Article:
Cognitive component characterization

The subjects × cognitive z-scores matrix was fed into a PCA using the Statistical Package for the Social Sciences (SPSS – Inc., version 23.0. Chicago). We expected the components to be correlated, so an oblique rotation was used, in line with the previous literature [23]. Components had to satisfy two criteria: (i) the eigenvalues had to be > 1; (ii) the percentage of variance accounted for had to be > 5%. We excluded 1 AD and 1 bvFTD patient due to cognitive data missing to avoid possible biases in the PCA computation.

We further compared the cognitive components (referred to as cogPC) with cognitive composite scores. z-scores from each test within a specific domain were averaged to compute 5 different composite scores, according to previously published procedure [25]: memory included the Auditory Verbal Learning Test, immediate and delayed recall, the Rey–Osterrieth Complex Figure recall, the story recall, the digit span backward test, and the paired associates learning test; language included the verbal fluency (phonemic and semantic) tasks and the Token Test; executive functions included the Trail Making Test part A and part B; visuo-constructional abilities included the Rey–Osterrieth Complex Figure copy and the clock test; emotion recognition included the Reading the Mind in the Eyes and the 60 Ekman faces tests. We compared each cogPC with the composite scores by means of a linear regression analysis. Different models were computed, each one having cogPC and composite scores as dependent and independent variables, respectively. We further investigated Spearman’s correlation between each cogPC with clinical outcomes (i.e., IADL, NPI, CDR-SOB, and FBI (only in bvFTD) outcomes). Statistical differences among groups in cogPC scores were assessed with the nonparametric Kruskal–Wallis test (AD vs bvFTD vs HC). Finally, to further characterize cogPC scores, we investigated the (Spearman’s) relationship between each component and hippocampal volume.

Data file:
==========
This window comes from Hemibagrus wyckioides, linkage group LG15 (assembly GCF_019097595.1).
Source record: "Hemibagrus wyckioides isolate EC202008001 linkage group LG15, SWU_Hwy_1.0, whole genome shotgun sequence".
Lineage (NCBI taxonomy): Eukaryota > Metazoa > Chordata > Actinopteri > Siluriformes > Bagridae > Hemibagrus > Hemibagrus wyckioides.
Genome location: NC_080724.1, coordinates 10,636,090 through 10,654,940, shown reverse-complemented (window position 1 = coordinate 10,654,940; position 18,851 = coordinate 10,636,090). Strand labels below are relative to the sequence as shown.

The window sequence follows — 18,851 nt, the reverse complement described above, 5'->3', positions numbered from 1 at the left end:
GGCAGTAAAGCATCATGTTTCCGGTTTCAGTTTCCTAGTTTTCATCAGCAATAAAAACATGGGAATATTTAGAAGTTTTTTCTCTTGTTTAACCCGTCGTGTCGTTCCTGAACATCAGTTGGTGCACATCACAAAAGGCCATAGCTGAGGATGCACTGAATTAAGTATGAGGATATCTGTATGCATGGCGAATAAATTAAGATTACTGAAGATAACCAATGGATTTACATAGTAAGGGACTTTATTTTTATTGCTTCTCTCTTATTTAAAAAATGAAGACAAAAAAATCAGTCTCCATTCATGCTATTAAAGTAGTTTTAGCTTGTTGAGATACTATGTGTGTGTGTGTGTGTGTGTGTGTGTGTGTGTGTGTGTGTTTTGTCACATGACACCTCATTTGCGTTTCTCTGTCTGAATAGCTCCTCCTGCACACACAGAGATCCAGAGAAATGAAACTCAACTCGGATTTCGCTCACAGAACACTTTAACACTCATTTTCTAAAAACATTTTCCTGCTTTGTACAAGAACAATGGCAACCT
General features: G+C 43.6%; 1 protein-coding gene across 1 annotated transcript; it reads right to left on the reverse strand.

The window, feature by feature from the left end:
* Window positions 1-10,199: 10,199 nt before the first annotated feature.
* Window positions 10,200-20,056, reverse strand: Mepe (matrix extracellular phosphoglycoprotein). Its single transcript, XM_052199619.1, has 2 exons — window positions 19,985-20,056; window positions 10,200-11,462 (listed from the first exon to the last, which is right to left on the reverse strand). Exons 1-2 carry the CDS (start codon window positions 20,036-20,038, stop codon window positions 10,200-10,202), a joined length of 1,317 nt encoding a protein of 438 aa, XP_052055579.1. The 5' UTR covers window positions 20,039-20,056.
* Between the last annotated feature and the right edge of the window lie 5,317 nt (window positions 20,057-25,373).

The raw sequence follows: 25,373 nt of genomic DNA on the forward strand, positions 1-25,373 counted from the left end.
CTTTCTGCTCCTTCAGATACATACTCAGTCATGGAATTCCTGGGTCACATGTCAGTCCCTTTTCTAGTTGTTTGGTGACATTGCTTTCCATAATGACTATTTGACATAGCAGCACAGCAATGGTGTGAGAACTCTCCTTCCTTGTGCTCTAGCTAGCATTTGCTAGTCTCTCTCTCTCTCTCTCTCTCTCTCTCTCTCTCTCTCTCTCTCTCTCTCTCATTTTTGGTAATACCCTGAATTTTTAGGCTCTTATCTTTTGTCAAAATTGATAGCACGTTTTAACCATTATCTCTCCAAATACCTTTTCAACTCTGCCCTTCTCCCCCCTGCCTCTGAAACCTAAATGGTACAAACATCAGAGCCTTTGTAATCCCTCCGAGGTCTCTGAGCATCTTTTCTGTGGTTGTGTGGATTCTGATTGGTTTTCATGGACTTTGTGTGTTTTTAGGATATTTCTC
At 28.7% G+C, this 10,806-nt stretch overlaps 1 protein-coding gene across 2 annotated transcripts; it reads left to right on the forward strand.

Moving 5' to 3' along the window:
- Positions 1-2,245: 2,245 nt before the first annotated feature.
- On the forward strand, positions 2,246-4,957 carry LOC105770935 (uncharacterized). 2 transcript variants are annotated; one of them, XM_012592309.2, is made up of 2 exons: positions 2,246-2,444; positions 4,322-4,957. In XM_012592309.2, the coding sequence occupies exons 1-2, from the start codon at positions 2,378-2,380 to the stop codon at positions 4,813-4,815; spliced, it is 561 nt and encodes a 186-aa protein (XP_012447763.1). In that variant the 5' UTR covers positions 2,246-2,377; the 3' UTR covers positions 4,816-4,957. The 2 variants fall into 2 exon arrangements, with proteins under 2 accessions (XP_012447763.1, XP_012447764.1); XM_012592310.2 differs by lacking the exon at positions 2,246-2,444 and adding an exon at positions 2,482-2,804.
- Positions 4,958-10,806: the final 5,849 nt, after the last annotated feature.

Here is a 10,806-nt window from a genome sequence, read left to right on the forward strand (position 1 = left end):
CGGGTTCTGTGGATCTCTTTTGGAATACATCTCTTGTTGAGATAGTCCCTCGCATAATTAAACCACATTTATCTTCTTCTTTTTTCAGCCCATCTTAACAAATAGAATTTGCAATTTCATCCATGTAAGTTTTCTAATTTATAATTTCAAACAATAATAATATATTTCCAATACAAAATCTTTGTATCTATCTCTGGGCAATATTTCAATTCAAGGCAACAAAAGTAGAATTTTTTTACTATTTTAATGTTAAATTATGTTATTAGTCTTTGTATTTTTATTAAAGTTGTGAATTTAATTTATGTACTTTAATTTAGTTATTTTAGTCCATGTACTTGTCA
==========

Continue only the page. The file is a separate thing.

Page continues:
Relationship between cognitive components and cognitive networks

Baseline sociodemographic and cognitive profile of patients and controls were assessed with the Kruskal–Wallis or chi-squared tests as appropriate. A Mann–Whitney test was performed to investigate FC network differences between each patient group and HC (AD vs HC; bvFTD vs HC). We investigated both convergent and divergent associations between cogPC scores and network FC in the whole cohort. Statistical analyses and figures were done with Python v.3.

Univariate analysis

Convergence between FC and cognition in the whole cohort was investigated by means of a bootstrapping approach for Spearman’s correlations with 5000 samples, aimed at investigating the association between network FC and cognitive components in the whole dataset. Specifically, this analysis was performed between the four cognitive networks from Yeo’s atlas (DMN, FPN, DAN, and VAN) with each cogPC score. Moreover, we implemented a stepwise-removal-of-data analysis to confirm the bootstrapping results (see the supplementary material for the details of this analysis).

Divergent cognitive-connectivity coupling was assessed through a general linear model (GLM), assessing the diagnosis*network interaction for each cogPC. For the interaction analysis, we considered AD, bvFTD, and HC as diagnostic factors. For each analysis, we excluded network data points above or below the 1.5 interquartile range. Finally, the same GLM model was repeated only for the patient cohort (AD and bvFTD).